The Budget Battles Ahead
A debt-limit showdown is a dead end for the GOP.

President Barack Obama


James C. Capretta

Two months after the president handily won a second term and the Democrats increased their numbers in both the House and Senate, GOP congressional leaders were in no position to negotiate a good “fiscal cliff” resolution. So it’s not at all surprising that what emerged from the Biden–McConnell negotiations has satisfied almost no one, and certainly not many conservatives.

That being said, the January 1 tax deal needs to be put into proper perspective. The media are fixated on what is being called an Obama victory: He forced the GOP into retreat on the top income-tax rate. Yes, that was certainly a win for the president, something that was all but inevitable after November 6. But, despite what the president (and his apologists in the media) say, the top individual income-tax rate is not the sum and substance of the Bush-era tax policy. The benefits of the tax cuts enacted in 2001 and 2003 went overwhelmingly to the American middle class, not high-income households, as the tables summarizing the deal from the Joint Tax Committee and the Congressional Budget Office have made clear. Compared with what would have happened if the Bush-era tax schedule had been allowed to expire entirely, the deal is a net $3.6 trillion ten-year tax cut.

This is no small matter. For a dozen years, most Democrats resisted these tax cuts. Indeed, most Democrats voted against them (see here and here). They wanted more revenue to pay for the expansive government they have been building for half a century. But now, with this agreement, Democrats have signed onto a permanent lowering of the tax burden for the vast majority of American households. And it’s hard to imagine a realistic scenario emerging any time soon that would allow Democrats to reverse course and impose higher income taxes on these households.

Part of the problem for Democrats is that the Bush-era tax cuts are far more meaningful for most moderate-income families than anything ever done by the Obama administration. According to the Tax Policy Center, the Bush-era rates reduced the tax burden on households with incomes between $50,000 and $75,000 per year by $1,400 annually. For households with incomes between $75,000 and $100,000, the tax cut is worth about $2,250 each year. The president and his party fancy themselves the great protectors of the American middle class; certainly their campaign rhetoric in 2012 reflected this grandiose self-image. The irony is that, to put money where their mouths are, they were forced to become champions of George W. Bush’s tax policy. Rich, indeed.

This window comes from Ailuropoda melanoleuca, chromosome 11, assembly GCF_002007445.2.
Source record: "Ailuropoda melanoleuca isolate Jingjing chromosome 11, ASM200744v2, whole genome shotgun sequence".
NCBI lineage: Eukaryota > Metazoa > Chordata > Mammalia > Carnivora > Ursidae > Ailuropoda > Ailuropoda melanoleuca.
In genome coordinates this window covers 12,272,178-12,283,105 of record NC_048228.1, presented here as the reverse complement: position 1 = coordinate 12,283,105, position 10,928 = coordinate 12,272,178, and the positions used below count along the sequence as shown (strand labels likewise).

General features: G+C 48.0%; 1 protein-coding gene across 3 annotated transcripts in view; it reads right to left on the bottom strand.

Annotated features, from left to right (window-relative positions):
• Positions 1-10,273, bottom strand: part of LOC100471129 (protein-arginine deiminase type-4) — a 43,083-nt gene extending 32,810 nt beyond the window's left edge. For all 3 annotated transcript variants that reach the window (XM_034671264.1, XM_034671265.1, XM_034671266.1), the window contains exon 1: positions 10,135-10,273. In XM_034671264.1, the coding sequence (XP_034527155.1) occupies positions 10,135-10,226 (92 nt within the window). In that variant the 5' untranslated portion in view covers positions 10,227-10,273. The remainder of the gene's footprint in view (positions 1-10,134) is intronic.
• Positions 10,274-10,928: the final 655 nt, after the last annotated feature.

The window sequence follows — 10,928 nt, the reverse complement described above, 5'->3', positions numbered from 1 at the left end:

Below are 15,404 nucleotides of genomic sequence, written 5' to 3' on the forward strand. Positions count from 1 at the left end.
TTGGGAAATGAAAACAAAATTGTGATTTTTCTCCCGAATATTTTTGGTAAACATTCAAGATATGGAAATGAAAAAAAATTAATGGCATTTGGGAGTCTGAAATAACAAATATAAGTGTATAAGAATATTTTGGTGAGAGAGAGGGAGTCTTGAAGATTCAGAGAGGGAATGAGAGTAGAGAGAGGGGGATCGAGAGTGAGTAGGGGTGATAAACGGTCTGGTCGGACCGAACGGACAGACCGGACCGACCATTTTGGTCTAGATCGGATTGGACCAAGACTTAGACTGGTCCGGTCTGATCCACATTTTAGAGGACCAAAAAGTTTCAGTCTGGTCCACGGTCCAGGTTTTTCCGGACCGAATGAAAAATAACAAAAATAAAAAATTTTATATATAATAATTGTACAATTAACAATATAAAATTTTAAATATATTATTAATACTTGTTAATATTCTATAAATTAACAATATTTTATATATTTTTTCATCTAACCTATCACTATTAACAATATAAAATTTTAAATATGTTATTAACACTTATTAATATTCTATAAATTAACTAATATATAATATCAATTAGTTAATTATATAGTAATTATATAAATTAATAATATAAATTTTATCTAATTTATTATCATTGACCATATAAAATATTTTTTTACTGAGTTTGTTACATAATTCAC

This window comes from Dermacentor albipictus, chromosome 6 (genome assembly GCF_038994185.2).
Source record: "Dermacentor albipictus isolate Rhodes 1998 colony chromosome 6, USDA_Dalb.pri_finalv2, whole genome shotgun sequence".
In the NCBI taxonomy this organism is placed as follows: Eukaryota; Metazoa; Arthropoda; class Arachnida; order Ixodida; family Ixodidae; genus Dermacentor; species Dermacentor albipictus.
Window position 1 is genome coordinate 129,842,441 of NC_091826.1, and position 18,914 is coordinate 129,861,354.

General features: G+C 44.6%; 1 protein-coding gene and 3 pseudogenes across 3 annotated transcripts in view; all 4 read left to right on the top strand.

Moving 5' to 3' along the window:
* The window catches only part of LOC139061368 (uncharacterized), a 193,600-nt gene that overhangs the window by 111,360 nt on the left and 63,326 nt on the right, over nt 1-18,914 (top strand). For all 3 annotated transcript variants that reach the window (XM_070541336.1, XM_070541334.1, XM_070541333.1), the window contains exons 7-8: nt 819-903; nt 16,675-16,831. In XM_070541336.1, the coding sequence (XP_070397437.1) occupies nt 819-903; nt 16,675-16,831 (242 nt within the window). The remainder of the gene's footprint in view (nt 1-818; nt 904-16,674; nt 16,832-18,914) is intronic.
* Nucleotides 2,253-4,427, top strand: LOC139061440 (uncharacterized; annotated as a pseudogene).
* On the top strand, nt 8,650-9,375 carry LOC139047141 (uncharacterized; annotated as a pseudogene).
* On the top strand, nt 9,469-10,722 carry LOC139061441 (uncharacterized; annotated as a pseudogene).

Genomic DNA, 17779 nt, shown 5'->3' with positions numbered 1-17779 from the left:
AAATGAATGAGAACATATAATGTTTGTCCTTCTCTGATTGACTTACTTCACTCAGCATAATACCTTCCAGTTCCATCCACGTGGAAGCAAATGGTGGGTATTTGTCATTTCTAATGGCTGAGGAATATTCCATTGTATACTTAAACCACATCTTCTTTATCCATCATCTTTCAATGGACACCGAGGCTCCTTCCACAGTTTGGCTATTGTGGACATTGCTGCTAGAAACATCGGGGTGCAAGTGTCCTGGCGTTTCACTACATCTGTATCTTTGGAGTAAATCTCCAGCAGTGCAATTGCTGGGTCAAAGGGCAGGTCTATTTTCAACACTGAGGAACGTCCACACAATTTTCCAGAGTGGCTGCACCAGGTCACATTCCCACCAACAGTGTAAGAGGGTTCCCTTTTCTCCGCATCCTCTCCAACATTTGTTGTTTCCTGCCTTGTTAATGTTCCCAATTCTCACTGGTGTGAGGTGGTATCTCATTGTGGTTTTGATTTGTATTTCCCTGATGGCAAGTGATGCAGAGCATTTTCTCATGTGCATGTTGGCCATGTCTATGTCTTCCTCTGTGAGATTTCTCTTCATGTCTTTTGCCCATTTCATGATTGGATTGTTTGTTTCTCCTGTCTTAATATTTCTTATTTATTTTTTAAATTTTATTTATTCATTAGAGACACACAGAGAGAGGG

The main criticism, and an accurate one, of the fiscal-cliff agreement is that it secured a tax hike for the president that was not paired with any spending restraint whatsoever. The bill includes spending increases (an extension of unemployment compensation and another one-year undoing of the scheduled cut in Medicare physician fees), but not nearly enough cuts to offset them. Nothing has been done to address the real problem in the nation’s finances: the ballooning costs of entitlement programs.

Some conservatives have taken heart in the fact that the agreement did not raise the debt limit, setting the stage for a more successful budgetary confrontation in another 60 days or so, when federal borrowing is expected to bump up against the current statutory ceiling. The argument is that raising the debt limit is so unpopular with the public that Republicans will have substantial leverage to extract meaningful spending cuts from the president. Unfortunately, this is more wishful thinking than a sound assessment of the political landscape.